Hall of Fame



The development of flexible polyurethane foam (FPF) will likely be remembered as one of the most important commercial events in plastics history.

Today, in North America alone, about 1.2 billion pounds of FPF products are produced annually, and the number continues to grow. FPF improves our daily lives whether at home, at work, while traveling or at play. FPF provides comfort for upholstered furniture, for mattresses, and vehicle interiors. It protects fragile goods and provides relief and support for medical patients. Even FPF scrap plays a big comfort role when recovered and processed into bonded carpet cushion.

Before there were blowing agents and tin catalysts, making FPF was like a making a witch’s brew. Raw materials had to be blended, stirred and heated before the mixture could be laid into a pan to rise. Those were the prepolymer days in the FPF industry.  Chemical companies such as Monsanto and Bayer (combined then as Mobay) were instrumental in introducing prepolymer foam production technology in the United States.

Early U.S. processors traveled back and forth to the Bayer labs in Germany to observe processing, to arrange for custom processing equipment and to compare experiences. Bayer research teams traveled freely to U.S. facilities to guide process development and to gather field notes.

Early processors had easy access to people like David Eynon, president of Mobay. His door was wide open to innovators, because, unlike other great discoveries in chemistry, the creation of polyurethane foam was not an accidental event. It was the outgrowth of painstaking and systematic efforts to develop new products that could rival and replace commercially successful latex foam rubber cushioning and substitute for garneted cotton batting. And the early U.S. processors were partners in the research and product development process.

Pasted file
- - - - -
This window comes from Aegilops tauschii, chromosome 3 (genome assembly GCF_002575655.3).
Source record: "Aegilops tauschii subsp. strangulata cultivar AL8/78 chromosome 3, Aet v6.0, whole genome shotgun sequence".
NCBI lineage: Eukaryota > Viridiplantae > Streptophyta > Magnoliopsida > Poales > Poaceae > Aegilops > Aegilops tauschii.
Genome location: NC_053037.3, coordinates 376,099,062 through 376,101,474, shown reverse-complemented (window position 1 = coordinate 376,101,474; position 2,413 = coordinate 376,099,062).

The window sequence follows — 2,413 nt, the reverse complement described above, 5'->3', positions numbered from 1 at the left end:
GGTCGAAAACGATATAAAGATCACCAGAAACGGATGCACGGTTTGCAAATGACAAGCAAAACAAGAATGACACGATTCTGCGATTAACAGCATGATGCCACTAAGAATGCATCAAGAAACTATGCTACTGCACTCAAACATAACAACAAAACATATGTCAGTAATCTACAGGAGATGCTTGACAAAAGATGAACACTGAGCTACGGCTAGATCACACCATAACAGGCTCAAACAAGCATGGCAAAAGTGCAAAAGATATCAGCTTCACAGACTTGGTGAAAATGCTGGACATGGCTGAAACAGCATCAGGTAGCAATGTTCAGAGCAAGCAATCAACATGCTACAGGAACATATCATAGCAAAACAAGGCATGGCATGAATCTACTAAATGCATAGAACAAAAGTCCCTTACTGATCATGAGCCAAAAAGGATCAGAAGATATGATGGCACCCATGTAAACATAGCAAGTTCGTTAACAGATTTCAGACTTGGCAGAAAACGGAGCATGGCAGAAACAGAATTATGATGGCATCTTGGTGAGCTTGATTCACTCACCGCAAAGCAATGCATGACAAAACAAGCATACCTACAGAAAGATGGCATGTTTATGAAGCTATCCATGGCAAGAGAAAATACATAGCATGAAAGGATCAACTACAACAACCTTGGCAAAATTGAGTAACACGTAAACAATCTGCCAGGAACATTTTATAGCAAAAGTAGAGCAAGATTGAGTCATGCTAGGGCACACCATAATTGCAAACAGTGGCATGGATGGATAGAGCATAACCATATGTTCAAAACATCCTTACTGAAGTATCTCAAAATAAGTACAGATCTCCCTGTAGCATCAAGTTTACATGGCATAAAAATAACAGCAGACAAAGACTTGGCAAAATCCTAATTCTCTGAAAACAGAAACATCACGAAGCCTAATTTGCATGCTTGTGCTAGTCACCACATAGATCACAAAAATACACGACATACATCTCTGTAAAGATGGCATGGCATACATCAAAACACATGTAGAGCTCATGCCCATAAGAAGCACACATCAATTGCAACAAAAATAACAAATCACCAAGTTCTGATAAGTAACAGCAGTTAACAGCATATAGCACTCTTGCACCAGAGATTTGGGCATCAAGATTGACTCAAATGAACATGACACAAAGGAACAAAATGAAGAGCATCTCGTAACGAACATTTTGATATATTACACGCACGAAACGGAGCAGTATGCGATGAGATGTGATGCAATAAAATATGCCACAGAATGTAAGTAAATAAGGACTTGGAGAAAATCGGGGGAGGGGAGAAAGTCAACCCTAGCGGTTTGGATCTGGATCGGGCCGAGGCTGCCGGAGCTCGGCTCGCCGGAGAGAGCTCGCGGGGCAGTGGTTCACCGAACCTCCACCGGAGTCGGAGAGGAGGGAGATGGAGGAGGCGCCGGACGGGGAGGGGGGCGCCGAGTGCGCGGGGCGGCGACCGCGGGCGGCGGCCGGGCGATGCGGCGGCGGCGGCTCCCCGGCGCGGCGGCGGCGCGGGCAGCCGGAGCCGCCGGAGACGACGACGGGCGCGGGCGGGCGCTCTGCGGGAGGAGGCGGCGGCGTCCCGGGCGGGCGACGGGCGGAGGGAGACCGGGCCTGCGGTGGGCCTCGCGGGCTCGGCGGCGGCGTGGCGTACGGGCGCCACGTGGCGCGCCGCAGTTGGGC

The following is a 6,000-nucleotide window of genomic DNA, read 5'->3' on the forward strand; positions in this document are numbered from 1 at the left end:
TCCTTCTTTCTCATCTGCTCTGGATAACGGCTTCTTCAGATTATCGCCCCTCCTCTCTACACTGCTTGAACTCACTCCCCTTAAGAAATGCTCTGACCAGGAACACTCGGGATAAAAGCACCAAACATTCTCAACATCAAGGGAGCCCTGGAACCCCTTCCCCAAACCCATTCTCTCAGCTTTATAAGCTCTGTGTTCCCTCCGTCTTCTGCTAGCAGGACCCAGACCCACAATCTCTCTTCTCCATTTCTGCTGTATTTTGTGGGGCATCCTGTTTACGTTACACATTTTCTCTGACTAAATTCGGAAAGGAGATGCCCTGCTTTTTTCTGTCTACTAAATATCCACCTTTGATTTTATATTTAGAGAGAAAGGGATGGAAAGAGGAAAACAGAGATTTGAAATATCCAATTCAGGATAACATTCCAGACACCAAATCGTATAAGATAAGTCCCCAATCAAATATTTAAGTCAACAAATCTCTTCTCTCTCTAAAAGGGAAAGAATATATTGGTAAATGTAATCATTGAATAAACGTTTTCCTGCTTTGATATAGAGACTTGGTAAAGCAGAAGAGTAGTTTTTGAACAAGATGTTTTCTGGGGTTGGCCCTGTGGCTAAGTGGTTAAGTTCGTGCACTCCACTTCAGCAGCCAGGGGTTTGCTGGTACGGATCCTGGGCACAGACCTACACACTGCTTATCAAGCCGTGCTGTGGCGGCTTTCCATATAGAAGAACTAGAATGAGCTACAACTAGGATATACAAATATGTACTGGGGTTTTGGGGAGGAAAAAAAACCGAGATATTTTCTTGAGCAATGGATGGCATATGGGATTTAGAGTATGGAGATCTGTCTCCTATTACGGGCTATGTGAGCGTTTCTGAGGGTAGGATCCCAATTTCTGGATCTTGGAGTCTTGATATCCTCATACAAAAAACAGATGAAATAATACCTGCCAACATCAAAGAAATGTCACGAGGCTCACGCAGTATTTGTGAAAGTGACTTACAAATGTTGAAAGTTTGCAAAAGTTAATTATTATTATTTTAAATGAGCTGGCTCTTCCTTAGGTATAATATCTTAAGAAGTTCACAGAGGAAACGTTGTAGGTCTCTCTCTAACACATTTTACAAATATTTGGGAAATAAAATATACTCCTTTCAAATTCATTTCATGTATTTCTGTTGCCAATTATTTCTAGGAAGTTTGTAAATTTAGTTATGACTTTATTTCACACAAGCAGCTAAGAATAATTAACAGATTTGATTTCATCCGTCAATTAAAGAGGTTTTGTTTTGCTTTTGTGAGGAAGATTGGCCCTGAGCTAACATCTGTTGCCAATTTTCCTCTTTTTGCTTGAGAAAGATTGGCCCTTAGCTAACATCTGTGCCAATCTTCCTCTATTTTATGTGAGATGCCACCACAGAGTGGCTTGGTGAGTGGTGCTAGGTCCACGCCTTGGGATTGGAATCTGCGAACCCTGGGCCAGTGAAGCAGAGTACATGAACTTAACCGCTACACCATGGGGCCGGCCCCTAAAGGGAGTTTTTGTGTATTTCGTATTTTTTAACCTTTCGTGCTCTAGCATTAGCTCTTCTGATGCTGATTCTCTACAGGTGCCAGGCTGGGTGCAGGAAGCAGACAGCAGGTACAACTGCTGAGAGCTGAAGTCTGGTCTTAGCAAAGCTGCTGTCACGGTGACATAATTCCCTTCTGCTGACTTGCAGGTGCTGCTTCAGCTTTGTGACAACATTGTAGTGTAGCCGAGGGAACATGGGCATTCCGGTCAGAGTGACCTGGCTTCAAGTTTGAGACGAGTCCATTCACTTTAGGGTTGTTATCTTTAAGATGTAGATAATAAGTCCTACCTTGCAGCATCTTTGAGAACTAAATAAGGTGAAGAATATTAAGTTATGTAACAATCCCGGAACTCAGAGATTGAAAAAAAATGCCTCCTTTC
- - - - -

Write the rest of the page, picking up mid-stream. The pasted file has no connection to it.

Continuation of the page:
Truly, the success of FPF in the marketplace was not something that could be predicted in the early days. Prepolymer chemistry was polyester based and resulting foams were stiff and boardy by today’s standards. 

Once useable products were manufactured, there was the problem of how to sell the results. Prepolymer polyester foam products were not well received by furniture manufacturers and had limited application in the mattress industry. Early processors had to believe that significant improvements were coming soon in order to remain in the business. It took courage and an unending drive to make it work.  

The Polyurethane Foam Association, through its Hall of Fame, is proud to recognize the individuals and companies that launched the industry and those that continue to sustain and improve it.